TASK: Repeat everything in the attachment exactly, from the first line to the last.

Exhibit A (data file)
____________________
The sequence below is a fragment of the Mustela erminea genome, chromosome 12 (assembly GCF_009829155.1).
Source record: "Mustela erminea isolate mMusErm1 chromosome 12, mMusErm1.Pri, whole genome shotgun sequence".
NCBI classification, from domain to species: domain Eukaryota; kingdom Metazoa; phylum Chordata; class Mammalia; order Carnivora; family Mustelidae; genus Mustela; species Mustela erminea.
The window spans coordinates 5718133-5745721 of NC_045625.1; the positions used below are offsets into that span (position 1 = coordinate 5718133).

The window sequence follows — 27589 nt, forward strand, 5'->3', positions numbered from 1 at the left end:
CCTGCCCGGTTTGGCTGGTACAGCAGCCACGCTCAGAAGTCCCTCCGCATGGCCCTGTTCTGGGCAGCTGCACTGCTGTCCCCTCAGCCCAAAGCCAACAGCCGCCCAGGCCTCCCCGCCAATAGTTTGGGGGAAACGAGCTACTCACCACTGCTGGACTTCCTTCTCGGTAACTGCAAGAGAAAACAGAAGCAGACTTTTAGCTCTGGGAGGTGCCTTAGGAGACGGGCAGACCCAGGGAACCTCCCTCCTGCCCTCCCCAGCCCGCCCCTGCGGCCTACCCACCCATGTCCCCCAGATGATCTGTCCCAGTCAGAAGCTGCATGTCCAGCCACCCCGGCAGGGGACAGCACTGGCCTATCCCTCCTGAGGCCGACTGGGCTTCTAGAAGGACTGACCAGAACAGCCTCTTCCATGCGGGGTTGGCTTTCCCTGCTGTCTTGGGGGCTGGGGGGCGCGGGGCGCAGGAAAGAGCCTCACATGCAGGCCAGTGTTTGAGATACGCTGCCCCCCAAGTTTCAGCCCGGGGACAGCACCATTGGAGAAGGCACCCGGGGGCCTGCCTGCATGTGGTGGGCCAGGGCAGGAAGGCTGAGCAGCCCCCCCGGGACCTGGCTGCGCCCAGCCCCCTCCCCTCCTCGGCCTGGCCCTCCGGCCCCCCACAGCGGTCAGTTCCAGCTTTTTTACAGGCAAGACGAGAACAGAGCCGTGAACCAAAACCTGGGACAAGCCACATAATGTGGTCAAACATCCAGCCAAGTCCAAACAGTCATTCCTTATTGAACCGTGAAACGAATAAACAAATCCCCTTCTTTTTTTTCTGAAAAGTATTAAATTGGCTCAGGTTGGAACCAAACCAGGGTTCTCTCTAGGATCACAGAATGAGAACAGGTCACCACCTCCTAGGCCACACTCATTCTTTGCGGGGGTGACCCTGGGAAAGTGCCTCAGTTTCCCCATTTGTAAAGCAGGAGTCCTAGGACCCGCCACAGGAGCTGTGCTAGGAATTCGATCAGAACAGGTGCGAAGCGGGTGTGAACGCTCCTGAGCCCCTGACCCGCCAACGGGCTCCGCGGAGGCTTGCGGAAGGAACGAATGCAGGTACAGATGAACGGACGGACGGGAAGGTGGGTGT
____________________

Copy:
The sequence below is a fragment of the Mustela erminea genome, chromosome 12 (assembly GCF_009829155.1).
Source record: "Mustela erminea isolate mMusErm1 chromosome 12, mMusErm1.Pri, whole genome shotgun sequence".
NCBI classification, from domain to species: domain Eukaryota; kingdom Metazoa; phylum Chordata; class Mammalia; order Carnivora; family Mustelidae; genus Mustela; species Mustela erminea.
The window spans coordinates 5718133-5745721 of NC_045625.1; the positions used below are offsets into that span (position 1 = coordinate 5718133).

The window sequence follows — 27589 nt, forward strand, 5'->3', positions numbered from 1 at the left end:
CCTGCCCGGTTTGGCTGGTACAGCAGCCACGCTCAGAAGTCCCTCCGCATGGCCCTGTTCTGGGCAGCTGCACTGCTGTCCCCTCAGCCCAAAGCCAACAGCCGCCCAGGCCTCCCCGCCAATAGTTTGGGGGAAACGAGCTACTCACCACTGCTGGACTTCCTTCTCGGTAACTGCAAGAGAAAACAGAAGCAGACTTTTAGCTCTGGGAGGTGCCTTAGGAGACGGGCAGACCCAGGGAACCTCCCTCCTGCCCTCCCCAGCCCGCCCCTGCGGCCTACCCACCCATGTCCCCCAGATGATCTGTCCCAGTCAGAAGCTGCATGTCCAGCCACCCCGGCAGGGGACAGCACTGGCCTATCCCTCCTGAGGCCGACTGGGCTTCTAGAAGGACTGACCAGAACAGCCTCTTCCATGCGGGGTTGGCTTTCCCTGCTGTCTTGGGGGCTGGGGGGCGCGGGGCGCAGGAAAGAGCCTCACATGCAGGCCAGTGTTTGAGATACGCTGCCCCCCAAGTTTCAGCCCGGGGACAGCACCATTGGAGAAGGCACCCGGGGGCCTGCCTGCATGTGGTGGGCCAGGGCAGGAAGGCTGAGCAGCCCCCCCGGGACCTGGCTGCGCCCAGCCCCCTCCCCTCCTCGGCCTGGCCCTCCGGCCCCCCACAGCGGTCAGTTCCAGCTTTTTTACAGGCAAGACGAGAACAGAGCCGTGAACCAAAACCTGGGACAAGCCACATAATGTGGTCAAACATCCAGCCAAGTCCAAACAGTCATTCCTTATTGAACCGTGAAACGAATAAACAAATCCCCTTCTTTTTTTTCTGAAAAGTATTAAATTGGCTCAGGTTGGAACCAAACCAGGGTTCTCTCTAGGATCACAGAATGAGAACAGGTCACCACCTCCTAGGCCACACTCATTCTTTGCGGGGGTGACCCTGGGAAAGTGCCTCAGTTTCCCCATTTGTAAAGCAGGAGTCCTAGGACCCGCCACAGGAGCTGTGCTAGGAATTCGATCAGAACAGGTGCGAAGCGGGTGTGAACGCTCCTGAGCCCCTGACCCGCCAACGGGCTCCGCGGAGGCTTGCGGAAGGAACGAATGCAGGTACAGATGAACGGACGGACGGGAAGGTGGGTGT